Geoff Bragg, Solar Energy Industries Association (SEIA) Vice-Chairman and SEC Secretary, confirmed that there are mixed reports from the Australian solar market, but that the industry is well-positioned to thrive under these conditions compared to other sectors of the economy. “There are very few products that save people money, remember you are selling such a product and keep marketing – we are in a pretty unique position in that regard,” he said.

While he suspects that the residential demand will drop off in pessimistic market conditions, Bragg believes there is no reason installations should not proceed. “Assuming there are no full lockdowns, good communication to the customers about safety and social distancing during installation are really important. But installations can proceed with crews keeping distance from homeowners and business owners – there is no need for personal contact,” he said.

According to Bragg, solar installers in Australia are still quite busy. “A lot of installers I have talked to are still very busy with the work coming through the pipeline and they are focused on actually delivering for customers and maintaining their reputation,” he said, adding that demand may be further bolstered by the existing government rebate programs.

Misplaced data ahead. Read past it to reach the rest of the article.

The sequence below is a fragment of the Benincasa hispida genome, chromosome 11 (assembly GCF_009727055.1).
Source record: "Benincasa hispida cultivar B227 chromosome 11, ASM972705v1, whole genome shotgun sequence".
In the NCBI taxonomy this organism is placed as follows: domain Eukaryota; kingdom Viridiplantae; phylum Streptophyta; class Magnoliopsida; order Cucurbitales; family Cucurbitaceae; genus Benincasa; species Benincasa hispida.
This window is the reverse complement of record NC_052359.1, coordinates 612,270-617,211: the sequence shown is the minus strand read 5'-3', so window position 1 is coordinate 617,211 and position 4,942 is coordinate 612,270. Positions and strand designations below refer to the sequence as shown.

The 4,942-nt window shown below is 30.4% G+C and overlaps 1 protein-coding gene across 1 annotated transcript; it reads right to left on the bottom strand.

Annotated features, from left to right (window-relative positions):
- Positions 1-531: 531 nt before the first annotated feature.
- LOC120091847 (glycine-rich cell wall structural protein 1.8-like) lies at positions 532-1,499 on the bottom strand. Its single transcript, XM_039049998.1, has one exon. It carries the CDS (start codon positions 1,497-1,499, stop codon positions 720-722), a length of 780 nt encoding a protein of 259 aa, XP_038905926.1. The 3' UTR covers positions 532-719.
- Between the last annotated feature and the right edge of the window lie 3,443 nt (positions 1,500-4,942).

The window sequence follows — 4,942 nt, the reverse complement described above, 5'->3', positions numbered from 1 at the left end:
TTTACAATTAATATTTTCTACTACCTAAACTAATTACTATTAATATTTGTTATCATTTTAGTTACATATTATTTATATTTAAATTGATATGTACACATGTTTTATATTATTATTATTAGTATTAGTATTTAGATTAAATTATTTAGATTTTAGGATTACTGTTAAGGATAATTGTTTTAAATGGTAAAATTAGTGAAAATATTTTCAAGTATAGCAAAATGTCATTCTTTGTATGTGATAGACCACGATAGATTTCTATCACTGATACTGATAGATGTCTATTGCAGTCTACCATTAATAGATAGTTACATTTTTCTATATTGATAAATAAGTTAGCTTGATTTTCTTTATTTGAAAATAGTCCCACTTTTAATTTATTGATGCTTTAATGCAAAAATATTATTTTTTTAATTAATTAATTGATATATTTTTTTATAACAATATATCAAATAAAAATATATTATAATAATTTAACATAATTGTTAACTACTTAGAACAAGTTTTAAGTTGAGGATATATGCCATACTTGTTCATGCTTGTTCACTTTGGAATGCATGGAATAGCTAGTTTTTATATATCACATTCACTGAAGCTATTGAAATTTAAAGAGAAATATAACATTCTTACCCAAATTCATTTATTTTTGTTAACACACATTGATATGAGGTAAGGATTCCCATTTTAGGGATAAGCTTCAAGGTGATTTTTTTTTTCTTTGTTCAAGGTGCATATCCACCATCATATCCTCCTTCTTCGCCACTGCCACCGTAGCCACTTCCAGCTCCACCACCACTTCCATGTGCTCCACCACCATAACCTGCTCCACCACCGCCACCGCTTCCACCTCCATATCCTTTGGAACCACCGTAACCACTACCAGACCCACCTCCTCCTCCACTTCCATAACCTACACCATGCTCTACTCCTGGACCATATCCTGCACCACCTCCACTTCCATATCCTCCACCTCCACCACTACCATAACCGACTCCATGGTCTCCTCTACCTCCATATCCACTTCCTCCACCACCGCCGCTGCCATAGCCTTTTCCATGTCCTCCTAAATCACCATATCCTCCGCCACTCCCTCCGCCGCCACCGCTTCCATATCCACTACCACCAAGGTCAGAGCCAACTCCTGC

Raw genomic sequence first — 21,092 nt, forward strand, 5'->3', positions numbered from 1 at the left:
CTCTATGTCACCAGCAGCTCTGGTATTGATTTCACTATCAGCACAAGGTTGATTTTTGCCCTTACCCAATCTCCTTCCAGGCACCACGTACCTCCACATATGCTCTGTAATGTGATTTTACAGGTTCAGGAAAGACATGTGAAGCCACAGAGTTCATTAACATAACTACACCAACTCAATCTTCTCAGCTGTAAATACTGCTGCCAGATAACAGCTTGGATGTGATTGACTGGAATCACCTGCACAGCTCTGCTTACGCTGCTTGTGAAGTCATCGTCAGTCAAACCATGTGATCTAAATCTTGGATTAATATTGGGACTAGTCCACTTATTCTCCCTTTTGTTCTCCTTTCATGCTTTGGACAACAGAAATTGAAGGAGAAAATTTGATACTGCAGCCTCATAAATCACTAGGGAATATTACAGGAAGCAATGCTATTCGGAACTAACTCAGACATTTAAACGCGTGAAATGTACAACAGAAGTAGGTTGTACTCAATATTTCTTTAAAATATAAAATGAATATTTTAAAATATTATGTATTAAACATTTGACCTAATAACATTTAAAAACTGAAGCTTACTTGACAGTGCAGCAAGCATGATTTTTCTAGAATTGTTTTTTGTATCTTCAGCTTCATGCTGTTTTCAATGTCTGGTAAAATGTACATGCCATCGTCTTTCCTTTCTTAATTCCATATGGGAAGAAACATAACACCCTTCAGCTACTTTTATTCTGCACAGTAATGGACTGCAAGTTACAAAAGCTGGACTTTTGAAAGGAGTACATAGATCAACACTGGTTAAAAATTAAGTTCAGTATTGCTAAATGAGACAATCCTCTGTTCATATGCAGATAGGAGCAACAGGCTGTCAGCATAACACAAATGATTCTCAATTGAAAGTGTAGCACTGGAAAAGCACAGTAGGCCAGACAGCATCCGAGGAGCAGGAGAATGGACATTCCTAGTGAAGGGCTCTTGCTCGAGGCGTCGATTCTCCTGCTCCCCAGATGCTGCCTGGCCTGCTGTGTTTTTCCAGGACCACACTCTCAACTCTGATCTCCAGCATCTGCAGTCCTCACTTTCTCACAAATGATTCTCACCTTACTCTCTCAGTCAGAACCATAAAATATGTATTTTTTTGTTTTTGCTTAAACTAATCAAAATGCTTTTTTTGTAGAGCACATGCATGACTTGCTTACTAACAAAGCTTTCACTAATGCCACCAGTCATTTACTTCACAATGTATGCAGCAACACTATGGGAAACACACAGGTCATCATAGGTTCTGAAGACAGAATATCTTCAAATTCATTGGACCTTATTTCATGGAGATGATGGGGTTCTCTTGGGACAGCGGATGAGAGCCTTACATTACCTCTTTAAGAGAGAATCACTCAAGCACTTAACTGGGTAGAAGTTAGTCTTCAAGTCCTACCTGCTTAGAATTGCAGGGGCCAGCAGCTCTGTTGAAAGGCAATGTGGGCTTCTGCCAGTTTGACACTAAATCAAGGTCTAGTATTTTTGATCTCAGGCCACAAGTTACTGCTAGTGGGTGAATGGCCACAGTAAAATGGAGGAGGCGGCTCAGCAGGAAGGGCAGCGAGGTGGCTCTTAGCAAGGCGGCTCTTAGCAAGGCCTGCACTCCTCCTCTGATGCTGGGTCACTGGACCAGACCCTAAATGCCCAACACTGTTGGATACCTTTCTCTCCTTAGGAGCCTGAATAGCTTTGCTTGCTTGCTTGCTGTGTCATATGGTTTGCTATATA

This week, the Australian federal government’s “Economic Response to the Coronavirus” introduced new incentives for commercial and industrial solar PV uptake. The government has increased the instant asset write-off threshold from $30,000 to $150,000 and expanding access to include businesses with aggregated annual turnover of less than $500 million (up from $50 million) until 30 June 2020. The SEC webinar participants expect this to translate into a surge in sales and inquiries.

“I think there is a big opportunity for the 30-100 kW commercial PV space and that this area will thrive during this period with that generous federal government incentive,” Ricketts said. He went on to advise retailers who are seeing low PV sales numbers, to simply add storage to their offer.

Source: https://www.pv-magazine-australia.com/2020/03/21/tanking-australian-dollar-and-covid-19-threats-and-opportunities-for-solar-and-storage/